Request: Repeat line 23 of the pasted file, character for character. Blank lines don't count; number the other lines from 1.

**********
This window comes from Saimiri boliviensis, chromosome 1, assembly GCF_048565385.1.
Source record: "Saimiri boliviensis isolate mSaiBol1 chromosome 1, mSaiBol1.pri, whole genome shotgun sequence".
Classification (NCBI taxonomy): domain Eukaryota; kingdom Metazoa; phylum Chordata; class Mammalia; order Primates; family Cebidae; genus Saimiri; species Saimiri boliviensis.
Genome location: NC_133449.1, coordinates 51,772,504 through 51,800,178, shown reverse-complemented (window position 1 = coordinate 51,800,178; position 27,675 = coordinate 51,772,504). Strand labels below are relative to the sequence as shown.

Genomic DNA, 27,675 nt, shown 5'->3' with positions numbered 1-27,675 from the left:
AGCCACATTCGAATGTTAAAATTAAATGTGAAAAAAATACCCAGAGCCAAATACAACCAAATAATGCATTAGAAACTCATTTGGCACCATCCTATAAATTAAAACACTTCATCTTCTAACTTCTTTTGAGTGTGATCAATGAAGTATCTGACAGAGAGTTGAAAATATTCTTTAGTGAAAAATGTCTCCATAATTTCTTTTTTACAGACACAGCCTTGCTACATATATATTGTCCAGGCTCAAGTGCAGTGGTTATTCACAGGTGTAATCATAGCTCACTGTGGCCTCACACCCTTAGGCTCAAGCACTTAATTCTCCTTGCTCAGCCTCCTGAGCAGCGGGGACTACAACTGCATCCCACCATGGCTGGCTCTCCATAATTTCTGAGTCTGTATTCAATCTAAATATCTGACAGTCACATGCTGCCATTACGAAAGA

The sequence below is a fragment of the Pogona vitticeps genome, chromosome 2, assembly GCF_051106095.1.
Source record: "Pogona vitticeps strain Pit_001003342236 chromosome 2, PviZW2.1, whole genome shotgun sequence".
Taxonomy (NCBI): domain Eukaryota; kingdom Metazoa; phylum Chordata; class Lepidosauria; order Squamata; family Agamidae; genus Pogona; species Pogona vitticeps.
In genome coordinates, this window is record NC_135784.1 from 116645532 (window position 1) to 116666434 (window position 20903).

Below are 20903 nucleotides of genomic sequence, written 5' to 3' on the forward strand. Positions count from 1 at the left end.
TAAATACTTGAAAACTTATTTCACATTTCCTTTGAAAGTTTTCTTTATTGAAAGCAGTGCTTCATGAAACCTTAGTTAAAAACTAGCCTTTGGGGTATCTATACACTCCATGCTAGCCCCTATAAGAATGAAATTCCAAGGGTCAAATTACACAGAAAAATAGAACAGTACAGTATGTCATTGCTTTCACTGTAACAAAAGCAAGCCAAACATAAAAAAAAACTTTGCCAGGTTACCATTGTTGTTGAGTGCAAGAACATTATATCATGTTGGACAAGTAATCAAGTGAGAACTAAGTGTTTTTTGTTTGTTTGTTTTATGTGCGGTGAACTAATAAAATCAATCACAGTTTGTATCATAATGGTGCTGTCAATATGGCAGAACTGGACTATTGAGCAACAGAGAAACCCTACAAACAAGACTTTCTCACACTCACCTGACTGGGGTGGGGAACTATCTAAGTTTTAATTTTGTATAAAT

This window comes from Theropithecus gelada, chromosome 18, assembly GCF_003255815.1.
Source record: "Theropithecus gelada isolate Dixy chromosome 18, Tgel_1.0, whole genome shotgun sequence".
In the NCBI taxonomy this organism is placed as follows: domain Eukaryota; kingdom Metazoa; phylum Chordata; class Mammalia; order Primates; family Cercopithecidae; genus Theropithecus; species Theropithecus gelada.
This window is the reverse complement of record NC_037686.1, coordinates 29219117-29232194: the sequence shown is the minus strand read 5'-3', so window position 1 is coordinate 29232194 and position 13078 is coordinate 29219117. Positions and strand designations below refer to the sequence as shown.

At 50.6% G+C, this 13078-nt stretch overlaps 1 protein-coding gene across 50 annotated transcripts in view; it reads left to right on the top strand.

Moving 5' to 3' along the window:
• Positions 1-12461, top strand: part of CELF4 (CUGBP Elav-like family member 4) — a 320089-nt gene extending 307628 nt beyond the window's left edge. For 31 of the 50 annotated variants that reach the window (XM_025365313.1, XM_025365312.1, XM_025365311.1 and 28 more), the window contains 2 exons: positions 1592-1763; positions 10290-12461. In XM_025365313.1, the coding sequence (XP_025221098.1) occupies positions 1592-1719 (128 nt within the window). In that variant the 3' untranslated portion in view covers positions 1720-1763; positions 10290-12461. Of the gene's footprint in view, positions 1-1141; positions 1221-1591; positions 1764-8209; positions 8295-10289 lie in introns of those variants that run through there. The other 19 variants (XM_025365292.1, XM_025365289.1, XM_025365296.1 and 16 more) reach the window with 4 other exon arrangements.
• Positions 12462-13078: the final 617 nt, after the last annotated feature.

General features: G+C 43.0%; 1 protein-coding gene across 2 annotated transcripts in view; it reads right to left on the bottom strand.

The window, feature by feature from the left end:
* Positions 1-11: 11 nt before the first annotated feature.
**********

* Positions 1-11: 11 nt before the first annotated feature.